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Crafting a new identity: Burnaby seeks to overcome regulatory hurdles for brewery haven

A Burnaby city councillor wants to encourage breweries, wine bars, cideries and distilleries to set up shop in town.
A Burnaby city councillor wants the city to have its own brewery row — and space for other artisanal drink makers. Photo Peter Cade/Stone/Getty Images.

Burnaby doesn’t have a brewery row like its neighbours Port Moody and North Vancouver — and that’s a problem, according to one city councillor.

To fix it, Coun. Daniel Tetrault wants to make it easier for brewers to set up shop in town.

He put the gears in motion on June 5 at a council meeting, directing staff to review ways to encourage craft and artisanal small businesses to come to Burnaby.

Tetrault said brewery districts build complete communities by bringing people together to socialize.

“While doing that, it attracts restaurants, bakeries, and other small businesses — not to mention, it creates an art scene, contributes to the vibrancy of our communities,” he said.

Tetrault noted Burnaby’s three breweries are often over-capacity, showing demand exists.

He said current city bylaws “may be outdated.”

“I know too many people, particularly young people, when they’re going out to socialize … whether on the patio or another outdoor space, they’re leaving Burnaby,” Tetrault said and added, “We want them to come together in our neighbourhoods and stay in Burnaby.”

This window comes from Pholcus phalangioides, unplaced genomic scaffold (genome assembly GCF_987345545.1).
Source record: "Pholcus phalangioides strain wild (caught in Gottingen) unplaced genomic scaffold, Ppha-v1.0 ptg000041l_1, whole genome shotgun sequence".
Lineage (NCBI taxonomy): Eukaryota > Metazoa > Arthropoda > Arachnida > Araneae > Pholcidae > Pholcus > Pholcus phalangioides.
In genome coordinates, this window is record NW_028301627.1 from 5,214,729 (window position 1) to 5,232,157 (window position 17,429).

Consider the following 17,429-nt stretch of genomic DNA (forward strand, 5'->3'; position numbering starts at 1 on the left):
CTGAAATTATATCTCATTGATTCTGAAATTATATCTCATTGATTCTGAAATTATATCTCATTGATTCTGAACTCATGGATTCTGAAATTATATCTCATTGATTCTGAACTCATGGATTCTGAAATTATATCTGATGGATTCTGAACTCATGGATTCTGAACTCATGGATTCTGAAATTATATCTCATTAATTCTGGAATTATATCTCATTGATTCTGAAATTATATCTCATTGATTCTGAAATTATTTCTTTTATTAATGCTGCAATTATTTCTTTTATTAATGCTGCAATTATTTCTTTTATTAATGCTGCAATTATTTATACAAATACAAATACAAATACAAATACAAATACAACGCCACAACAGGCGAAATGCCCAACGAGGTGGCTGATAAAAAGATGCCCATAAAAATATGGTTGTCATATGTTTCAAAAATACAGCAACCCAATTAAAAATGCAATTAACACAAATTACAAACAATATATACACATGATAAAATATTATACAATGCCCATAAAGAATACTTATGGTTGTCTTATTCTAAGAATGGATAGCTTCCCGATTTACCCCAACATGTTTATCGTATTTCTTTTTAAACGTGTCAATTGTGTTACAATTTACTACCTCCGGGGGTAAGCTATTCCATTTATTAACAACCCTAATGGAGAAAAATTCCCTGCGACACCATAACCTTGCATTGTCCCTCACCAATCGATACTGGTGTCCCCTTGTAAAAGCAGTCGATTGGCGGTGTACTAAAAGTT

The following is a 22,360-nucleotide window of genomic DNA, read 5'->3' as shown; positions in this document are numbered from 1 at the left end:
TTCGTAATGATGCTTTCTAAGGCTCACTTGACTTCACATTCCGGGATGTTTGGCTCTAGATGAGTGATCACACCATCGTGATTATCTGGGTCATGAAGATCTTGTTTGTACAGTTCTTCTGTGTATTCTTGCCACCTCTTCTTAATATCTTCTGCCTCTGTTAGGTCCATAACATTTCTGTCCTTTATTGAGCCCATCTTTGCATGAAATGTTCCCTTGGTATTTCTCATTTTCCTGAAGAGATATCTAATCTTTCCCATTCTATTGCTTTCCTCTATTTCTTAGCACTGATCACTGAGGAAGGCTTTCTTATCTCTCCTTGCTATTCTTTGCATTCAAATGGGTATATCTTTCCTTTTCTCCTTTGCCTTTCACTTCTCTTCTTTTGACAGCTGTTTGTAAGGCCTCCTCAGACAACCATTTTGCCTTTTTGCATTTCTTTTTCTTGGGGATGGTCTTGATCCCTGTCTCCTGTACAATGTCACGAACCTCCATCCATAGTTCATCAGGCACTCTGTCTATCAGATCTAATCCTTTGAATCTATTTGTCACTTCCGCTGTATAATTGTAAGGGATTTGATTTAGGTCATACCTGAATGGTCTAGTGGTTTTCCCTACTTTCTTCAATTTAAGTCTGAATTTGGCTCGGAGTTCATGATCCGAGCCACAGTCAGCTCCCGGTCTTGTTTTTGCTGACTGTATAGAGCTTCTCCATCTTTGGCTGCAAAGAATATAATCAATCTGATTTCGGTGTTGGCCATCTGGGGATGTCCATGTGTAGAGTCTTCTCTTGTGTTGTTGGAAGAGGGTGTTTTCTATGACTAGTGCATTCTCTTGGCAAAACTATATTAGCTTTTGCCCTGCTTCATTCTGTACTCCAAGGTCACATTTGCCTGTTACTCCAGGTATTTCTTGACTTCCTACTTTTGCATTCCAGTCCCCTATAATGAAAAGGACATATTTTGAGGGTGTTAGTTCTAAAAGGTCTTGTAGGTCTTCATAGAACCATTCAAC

He noted the motion isn’t just for breweries — it includes any craft artisanal manufacturers like cideries, wine bars or distilleries.

The City of Burnaby is already considering “creative employment uses” in the upcoming Edmonds and Royal Oak community plans, which would create space for places like art studios, galleries and small-batch manufacturers.

Ed Kozak, the city’s general manager of planning and development said brewery rows in neighbouring municipalities, particularly Port Moody’s, developed “somewhat organically” but largely because of the removal of “regulatory obstacles.”

“Burnaby has a lot of regulatory obstacles at the moment,” Kozak told council.

“And it makes it very difficult for small businesses of all kinds, whether it be distilleries, breweries, you know, tea houses, anything of that nature, that are impacted by zoning — and largely, zoning.”

Kozak said staff would check in with the community and council for what’s important to regulate “and get out of the way of the rest.”

“If there’s an interest for a brewery row or something similar to occur, we get out of the way and let it happen.”

Coun. Joe Keithley (of punk band D.O.A. fame) suggested staff consider how to incorporate a music or performance aspect in a potential brewery row, similar to Austin, Texas.

Tetrault’s motion passed unanimously, and staff will report back to council on the potential for a brewery district at a later date.

Burnaby currently has three breweries throughout the city: Dageraad Brewing (114-3191 Thunderbird Cres.), Studio Brewing (5792 Beresford St.) and Steamworks (3845 Williams St.).

Port Moody’s Brewers Row has six breweries on one stretch of Murray Street.

📢 SOUND OFF: What do you think of a brewery row in Burnaby? What kinds of new businesses would you like to see? Do you think breweries and other artisanal drink makers would create an identity for the city? Share your thoughts — send us a letter.